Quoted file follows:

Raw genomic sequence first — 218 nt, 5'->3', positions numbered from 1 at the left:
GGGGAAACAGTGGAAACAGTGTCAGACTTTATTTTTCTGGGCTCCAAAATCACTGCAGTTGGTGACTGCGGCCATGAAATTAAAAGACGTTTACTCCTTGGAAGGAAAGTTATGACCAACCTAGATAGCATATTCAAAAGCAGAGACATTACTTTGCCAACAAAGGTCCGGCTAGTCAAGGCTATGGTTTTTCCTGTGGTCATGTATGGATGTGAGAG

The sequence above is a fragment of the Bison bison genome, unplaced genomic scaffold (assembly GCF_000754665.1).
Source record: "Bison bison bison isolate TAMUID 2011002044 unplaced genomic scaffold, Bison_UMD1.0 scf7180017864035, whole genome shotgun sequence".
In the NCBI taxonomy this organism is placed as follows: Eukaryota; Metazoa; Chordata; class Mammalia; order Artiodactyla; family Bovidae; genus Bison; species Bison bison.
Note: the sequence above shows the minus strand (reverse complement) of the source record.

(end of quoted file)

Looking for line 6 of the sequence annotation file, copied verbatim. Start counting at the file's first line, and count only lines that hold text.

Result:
Note: the sequence above shows the minus strand (reverse complement) of the source record.